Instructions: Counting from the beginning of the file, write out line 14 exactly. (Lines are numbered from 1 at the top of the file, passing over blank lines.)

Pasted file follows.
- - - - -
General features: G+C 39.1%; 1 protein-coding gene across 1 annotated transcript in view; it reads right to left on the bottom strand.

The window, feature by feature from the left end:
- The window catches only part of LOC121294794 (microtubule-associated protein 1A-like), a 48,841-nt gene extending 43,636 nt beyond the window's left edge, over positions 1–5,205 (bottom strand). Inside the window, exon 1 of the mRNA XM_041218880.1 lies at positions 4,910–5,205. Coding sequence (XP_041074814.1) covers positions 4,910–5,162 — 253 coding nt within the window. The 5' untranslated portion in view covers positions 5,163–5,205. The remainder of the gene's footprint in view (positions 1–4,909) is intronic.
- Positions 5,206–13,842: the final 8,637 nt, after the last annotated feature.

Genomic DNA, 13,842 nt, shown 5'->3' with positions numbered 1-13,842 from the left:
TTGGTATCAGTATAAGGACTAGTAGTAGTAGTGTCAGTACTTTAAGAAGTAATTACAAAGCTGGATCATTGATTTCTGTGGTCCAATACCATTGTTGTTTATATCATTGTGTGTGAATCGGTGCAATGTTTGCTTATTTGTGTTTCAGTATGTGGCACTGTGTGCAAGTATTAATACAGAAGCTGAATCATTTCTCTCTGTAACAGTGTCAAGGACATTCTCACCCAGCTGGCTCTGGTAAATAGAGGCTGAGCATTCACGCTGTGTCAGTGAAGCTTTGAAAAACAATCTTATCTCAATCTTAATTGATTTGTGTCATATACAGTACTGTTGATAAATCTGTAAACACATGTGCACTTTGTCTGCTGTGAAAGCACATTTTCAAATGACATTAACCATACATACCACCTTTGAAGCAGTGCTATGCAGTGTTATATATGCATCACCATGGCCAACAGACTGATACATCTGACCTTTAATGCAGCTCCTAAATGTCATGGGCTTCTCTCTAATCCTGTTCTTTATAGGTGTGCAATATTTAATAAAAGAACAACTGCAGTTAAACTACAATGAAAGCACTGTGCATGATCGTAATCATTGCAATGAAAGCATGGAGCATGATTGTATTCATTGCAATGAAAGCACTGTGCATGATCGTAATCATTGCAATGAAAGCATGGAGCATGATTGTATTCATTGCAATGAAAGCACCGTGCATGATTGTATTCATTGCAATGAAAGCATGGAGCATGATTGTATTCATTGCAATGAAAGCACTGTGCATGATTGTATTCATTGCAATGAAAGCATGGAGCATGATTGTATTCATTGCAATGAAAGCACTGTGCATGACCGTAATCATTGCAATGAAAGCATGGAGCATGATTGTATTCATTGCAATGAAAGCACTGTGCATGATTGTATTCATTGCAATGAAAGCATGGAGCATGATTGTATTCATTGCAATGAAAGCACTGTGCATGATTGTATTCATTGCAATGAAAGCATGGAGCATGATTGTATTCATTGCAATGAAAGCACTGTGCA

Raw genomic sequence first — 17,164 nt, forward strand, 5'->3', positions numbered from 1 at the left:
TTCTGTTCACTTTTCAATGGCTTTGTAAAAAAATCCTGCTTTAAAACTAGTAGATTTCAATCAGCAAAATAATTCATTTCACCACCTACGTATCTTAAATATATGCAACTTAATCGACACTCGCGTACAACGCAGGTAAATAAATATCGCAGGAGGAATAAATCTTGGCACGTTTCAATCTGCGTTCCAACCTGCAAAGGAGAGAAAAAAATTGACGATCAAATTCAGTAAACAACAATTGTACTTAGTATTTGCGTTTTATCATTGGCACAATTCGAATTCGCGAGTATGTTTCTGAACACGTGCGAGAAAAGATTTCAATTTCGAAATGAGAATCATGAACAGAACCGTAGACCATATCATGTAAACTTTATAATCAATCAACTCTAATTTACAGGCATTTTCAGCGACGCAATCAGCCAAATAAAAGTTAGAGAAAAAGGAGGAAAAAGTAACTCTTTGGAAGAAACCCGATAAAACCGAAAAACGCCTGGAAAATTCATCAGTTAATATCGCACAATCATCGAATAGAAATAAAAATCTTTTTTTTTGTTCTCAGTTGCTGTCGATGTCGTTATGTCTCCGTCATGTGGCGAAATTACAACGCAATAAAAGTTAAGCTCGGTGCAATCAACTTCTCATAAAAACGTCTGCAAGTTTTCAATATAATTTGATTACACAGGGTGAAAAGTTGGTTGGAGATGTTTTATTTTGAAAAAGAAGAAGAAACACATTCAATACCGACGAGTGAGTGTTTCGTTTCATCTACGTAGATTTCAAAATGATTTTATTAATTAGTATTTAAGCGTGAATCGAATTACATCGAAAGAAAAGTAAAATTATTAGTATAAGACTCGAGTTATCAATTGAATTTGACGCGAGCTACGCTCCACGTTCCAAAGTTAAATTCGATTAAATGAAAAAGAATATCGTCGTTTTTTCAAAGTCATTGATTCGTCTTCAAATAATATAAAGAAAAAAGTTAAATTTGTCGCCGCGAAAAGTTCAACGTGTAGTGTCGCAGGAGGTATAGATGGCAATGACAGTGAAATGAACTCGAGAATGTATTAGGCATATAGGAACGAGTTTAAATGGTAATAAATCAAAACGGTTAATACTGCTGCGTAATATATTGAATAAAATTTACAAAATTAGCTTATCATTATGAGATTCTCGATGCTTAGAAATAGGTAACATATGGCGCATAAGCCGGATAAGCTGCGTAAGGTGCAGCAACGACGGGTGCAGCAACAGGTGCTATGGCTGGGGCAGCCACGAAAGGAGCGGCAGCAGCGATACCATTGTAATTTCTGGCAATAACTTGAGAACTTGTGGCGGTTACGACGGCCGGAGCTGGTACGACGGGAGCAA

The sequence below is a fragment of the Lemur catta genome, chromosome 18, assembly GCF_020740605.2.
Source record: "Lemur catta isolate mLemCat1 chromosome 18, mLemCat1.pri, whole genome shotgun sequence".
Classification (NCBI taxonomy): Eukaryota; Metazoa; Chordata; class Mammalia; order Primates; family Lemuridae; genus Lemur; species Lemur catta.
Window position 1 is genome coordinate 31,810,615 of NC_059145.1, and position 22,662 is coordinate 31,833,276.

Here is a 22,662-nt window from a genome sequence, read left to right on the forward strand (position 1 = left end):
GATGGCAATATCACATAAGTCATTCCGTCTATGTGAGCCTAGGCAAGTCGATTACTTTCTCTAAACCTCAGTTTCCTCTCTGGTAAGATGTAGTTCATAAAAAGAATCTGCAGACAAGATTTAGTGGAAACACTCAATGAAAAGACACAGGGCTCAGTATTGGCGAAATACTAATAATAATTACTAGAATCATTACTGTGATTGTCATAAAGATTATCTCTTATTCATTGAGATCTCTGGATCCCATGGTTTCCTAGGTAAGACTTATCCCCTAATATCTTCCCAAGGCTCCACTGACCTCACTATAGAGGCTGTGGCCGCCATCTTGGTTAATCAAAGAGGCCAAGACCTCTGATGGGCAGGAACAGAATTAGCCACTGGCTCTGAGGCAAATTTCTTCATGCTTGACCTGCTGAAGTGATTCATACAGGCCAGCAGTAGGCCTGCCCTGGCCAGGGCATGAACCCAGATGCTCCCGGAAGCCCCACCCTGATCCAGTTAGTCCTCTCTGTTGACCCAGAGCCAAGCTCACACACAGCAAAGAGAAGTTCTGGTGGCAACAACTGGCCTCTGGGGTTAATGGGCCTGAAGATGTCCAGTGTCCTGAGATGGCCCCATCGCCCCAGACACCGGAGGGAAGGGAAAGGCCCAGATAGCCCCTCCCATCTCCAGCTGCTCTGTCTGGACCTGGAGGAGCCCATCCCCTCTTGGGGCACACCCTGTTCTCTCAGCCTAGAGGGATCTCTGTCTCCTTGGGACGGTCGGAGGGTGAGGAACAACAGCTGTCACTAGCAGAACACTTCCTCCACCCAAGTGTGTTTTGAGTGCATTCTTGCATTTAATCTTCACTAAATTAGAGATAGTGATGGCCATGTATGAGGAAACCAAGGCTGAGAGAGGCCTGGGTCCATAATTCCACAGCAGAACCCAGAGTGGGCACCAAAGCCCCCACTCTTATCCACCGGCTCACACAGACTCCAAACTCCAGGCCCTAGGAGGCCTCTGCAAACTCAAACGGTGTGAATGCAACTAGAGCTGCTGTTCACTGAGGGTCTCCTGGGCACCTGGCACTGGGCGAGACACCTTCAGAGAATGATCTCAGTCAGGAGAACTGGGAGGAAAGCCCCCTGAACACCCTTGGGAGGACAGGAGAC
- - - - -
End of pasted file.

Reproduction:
GATGGCAATATCACATAAGTCATTCCGTCTATGTGAGCCTAGGCAAGTCGATTACTTTCTCTAAACCTCAGTTTCCTCTCTGGTAAGATGTAGTTCATAAAAAGAATCTGCAGACAAGATTTAGTGGAAACACTCAATGAAAAGACACAGGGCTCAGTATTGGCGAAATACTAATAATAATTACTAGAATCATTACTGTGATTGTCATAAAGATTATCTCTTATTCATTGAGATCTCTGGATCCCATGGTTTCCTAGGTAAGACTTATCCCCTAATATCTTCCCAAGGCTCCACTGACCTCACTATAGAGGCTGTGGCCGCCATCTTGGTTAATCAAAGAGGCCAAGACCTCTGATGGGCAGGAACAGAATTAGCCACTGGCTCTGAGGCAAATTTCTTCATGCTTGACCTGCTGAAGTGATTCATACAGGCCAGCAGTAGGCCTGCCCTGGCCAGGGCATGAACCCAGATGCTCCCGGAAGCCCCACCCTGATCCAGTTAGTCCTCTCTGTTGACCCAGAGCCAAGCTCACACACAGCAAAGAGAAGTTCTGGTGGCAACAACTGGCCTCTGGGGTTAATGGGCCTGAAGATGTCCAGTGTCCTGAGATGGCCCCATCGCCCCAGACACCGGAGGGAAGGGAAAGGCCCAGATAGCCCCTCCCATCTCCAGCTGCTCTGTCTGGACCTGGAGGAGCCCATCCCCTCTTGGGGCACACCCTGTTCTCTCAGCCTAGAGGGATCTCTGTCTCCTTGGGACGGTCGGAGGGTGAGGAACAACAGCTGTCACTAGCAGAACACTTCCTCCACCCAAGTGTGTTTTGAGTGCATTCTTGCATTTAATCTTCACTAAATTAGAGATAGTGATGGCCATGTATGAGGAAACCAAGGCTGAGAGAGGCCTGGGTCCATAATTCCACAGCAGAACCCAGAGTGGGCACCAAAGCCCCCACTCTTATCCACCGGCTCACACAGACTCCAAACTCCAGGCCCTAGGAGGCCTCTGCAAACTCAAACGGTGTGAATGCAACTAGAGCTGCTGTTCACTGAGGGTCTCCTGGGCACCTGGCACTGGGCGAGACACCTTCAGAGAATGATCTCAGTCAGGAGAACTGGGAGGAAAGCCCCCTGAACACCCTTGGGAGGACAGGAGAC